table() Function in R

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This article aims to provide an in-depth understanding of the table() function, its usage, and its practical applications in R programming.

Introduction to the table() Function

The table() function in R is a useful tool to create contingency tables of categorical variables. It can provide simple and quick summaries of variables, showing the distribution of the data across different levels or groups. It’s particularly helpful in dealing with categorical variables where you want to count the number of occurrences of each factor.

The basic syntax of the table function in R is as follows:

table(..., exclude = if (useNA == "no") c(NA, NaN), 
        useNA = c("no", "ifany", "always"), 
        dnn = list.names(...), deparse.level = 1)

In this syntax:

  • ... : These are the object(s) for which you wish to get the count.
  • exclude: This is a vector of values to be excluded while counting.
  • useNA: This controls the treatment of NA values and can take one of three values: “no”, “ifany”, and “always”. If “no”, then no count of NA values is included. If “ifany”, then NA count is included if there are any. If “always”, then NA count is always included.
  • dnn: This is a character vector giving the names to be used for the dimensions in the result.
  • deparse.level: This controls the construction of labels in the result.

Basic Usage of the table() Function

Let’s begin with the simplest way to use the table() function. Suppose we have a vector of categorical data and we want to find the count of each category. We can easily do this using the table() function.

# Create a vector
fruit <- c("apple", "orange", "banana", "apple", "banana", "apple")

# Use the table() function
fruit_table <- table(fruit)

This will print a table showing the count of each type of fruit in the vector.

Using the table() Function with Data Frames

In real-life scenarios, we usually work with larger datasets stored in data frames. Here’s how we can apply the table() function to a data frame:

# Create a data frame
df <- data.frame(
  Gender = c("Male", "Female", "Female", "Male", "Male", "Female"),
  Smoking = c("Smoker", "Non-smoker", "Smoker", "Non-smoker", "Smoker", "Smoker")

# Use the table() function
smoking_table <- table(df)

This code creates a 2×2 contingency table, showing the distribution of smokers and non-smokers within each gender.

Creating Multi-dimensional Tables

The table() function also allows creating multi-dimensional tables by passing more than one vector or variable.

# Create a data frame
df <- data.frame(
  Gender = c("Male", "Female", "Female", "Male", "Male", "Female"),
  Smoking = c("Smoker", "Non-smoker", "Smoker", "Non-smoker", "Smoker", "Smoker"),
  Region = c("North", "South", "East", "West", "North", "South")

# Use the table() function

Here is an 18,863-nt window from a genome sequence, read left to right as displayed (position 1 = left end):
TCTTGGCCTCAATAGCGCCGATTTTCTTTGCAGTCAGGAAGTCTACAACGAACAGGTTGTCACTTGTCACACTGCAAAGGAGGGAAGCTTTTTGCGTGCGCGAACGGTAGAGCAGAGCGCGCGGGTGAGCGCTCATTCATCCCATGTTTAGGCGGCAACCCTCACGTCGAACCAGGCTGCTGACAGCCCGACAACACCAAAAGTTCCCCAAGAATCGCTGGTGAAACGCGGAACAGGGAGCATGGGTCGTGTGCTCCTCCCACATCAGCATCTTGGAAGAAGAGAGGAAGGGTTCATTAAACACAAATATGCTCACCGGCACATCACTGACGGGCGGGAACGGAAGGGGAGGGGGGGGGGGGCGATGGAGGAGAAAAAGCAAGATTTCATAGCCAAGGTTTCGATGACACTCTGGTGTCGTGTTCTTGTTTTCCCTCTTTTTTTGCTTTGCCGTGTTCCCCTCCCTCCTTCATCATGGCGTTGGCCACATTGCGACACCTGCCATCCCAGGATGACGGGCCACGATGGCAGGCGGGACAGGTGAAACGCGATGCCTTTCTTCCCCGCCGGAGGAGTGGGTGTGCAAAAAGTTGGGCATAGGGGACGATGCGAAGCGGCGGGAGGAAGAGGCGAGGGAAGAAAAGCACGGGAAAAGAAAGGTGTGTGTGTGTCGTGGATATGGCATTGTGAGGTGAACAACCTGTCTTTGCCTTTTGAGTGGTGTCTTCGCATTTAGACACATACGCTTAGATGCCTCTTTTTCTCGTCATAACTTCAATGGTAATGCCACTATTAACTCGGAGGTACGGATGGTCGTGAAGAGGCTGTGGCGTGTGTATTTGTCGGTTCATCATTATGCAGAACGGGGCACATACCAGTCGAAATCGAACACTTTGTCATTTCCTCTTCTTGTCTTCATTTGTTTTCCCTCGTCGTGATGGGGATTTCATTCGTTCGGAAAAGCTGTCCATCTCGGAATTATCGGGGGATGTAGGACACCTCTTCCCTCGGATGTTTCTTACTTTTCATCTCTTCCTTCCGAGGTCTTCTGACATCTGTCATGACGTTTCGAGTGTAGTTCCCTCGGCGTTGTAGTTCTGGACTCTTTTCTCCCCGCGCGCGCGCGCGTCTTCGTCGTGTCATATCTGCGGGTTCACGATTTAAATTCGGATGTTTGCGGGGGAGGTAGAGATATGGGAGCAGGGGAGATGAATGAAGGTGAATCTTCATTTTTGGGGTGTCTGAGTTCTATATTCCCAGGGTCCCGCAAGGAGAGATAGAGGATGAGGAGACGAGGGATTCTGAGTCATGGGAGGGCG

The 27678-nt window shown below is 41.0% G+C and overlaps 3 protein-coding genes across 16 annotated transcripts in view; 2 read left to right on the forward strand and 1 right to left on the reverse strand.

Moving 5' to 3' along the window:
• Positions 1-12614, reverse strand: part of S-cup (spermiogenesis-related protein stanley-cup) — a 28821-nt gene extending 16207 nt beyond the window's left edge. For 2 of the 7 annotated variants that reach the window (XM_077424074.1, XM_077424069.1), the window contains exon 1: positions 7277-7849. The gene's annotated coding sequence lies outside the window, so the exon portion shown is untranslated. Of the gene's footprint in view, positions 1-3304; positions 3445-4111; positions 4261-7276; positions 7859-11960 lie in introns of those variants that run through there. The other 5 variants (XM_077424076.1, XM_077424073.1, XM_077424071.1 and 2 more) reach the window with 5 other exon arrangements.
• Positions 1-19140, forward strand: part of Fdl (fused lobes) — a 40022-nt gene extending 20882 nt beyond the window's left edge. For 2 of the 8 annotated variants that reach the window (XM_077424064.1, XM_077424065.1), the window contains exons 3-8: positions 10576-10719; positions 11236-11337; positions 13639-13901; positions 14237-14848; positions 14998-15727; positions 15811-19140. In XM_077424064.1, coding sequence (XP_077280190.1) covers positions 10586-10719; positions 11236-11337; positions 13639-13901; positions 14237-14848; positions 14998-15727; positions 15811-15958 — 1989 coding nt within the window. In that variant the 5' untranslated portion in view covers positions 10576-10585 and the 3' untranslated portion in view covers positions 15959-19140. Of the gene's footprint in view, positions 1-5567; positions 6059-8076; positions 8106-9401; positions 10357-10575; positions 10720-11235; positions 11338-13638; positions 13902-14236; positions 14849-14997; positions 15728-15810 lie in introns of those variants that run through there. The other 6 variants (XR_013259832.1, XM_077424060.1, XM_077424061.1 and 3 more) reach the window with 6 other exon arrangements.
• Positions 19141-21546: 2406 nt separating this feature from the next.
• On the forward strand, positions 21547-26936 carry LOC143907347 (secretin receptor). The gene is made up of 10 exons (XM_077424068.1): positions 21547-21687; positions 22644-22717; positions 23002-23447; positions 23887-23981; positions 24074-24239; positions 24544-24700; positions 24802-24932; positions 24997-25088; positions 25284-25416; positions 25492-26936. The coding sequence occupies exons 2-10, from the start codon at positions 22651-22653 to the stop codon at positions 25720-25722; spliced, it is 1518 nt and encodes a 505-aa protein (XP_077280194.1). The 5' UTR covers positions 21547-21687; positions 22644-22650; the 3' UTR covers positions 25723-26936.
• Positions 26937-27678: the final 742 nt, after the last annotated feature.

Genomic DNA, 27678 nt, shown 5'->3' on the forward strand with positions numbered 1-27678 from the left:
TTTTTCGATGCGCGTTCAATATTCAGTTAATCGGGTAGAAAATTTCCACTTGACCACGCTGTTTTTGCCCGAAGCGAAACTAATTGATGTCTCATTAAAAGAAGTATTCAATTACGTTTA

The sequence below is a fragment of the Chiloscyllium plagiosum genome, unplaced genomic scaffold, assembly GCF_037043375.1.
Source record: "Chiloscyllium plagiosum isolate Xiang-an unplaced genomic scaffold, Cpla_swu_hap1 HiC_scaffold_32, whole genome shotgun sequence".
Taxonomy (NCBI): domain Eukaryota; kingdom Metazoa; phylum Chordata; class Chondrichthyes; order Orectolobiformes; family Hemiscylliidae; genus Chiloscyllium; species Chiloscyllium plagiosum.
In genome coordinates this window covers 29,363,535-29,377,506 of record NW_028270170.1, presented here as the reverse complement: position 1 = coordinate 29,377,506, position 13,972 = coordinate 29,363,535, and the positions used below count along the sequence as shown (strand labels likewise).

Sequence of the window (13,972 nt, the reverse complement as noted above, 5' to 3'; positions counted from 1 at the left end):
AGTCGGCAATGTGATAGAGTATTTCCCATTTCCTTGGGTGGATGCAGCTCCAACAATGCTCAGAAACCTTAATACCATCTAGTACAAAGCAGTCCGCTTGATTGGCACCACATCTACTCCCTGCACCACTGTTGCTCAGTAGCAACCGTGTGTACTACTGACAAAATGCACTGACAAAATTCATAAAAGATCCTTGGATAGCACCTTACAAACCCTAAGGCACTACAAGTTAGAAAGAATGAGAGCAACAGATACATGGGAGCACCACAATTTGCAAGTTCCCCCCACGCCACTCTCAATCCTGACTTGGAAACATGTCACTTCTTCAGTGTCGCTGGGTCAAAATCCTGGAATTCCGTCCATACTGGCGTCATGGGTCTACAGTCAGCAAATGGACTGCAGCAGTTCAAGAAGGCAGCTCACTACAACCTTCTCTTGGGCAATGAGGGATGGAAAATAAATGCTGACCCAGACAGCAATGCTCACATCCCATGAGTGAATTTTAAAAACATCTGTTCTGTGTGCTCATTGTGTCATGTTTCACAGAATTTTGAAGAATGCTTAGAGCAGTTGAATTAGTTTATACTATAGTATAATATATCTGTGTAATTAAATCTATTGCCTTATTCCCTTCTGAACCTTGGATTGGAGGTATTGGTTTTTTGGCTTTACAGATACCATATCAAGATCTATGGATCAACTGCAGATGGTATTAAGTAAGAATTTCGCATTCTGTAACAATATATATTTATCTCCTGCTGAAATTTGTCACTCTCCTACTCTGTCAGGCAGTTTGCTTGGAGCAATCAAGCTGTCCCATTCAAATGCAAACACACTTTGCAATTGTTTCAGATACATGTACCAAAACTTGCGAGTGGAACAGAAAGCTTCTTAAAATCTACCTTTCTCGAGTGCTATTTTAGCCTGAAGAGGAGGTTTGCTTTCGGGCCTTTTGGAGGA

region_table <- table(df$Gender, df$Smoking, df$Region)

This will create a 3-dimensional table showing the distribution of smokers and non-smokers within each gender and region.

Handling NA Values in the table() Function

By default, the table() function excludes NA values. However, we can control this behavior using the useNA parameter.

# Create a vector with NA values
data <- c("A", "B", "A", NA, "B", "B", "A", NA)

# Use the table() function
data_table <- table(data, useNA = "ifany")

This will include the count of NA values in the table only if there are any NA values present.

Practical Applications of the table() Function

The table() function is a versatile tool with a wide range of applications in data analysis. It’s particularly useful for:

  • Descriptive Statistics: The table() function can provide quick summaries of categorical data, showing the count or frequency of different categories. This can be useful for initial exploratory data analysis.
  • Data Cleaning: By providing a summary of categorical data, the table() function can help identify errors or anomalies in the data. For example, you might discover misspelled or inconsistent category names.
  • Hypothesis Testing: The tables created by the table() function can be used for various hypothesis tests, such as the Chi-squared test for independence or the Fisher’s exact test.
  • Data Visualization: Although the table() function itself doesn’t create visualizations, the tables it creates can be used as input for various graphing functions. For example, you might create a bar plot showing the count of each category.


The table() function in R is an efficient tool for creating contingency tables of categorical variables. It’s a simple yet powerful function that can aid in various stages of the data analysis process, from initial data exploration to hypothesis testing and data visualization.

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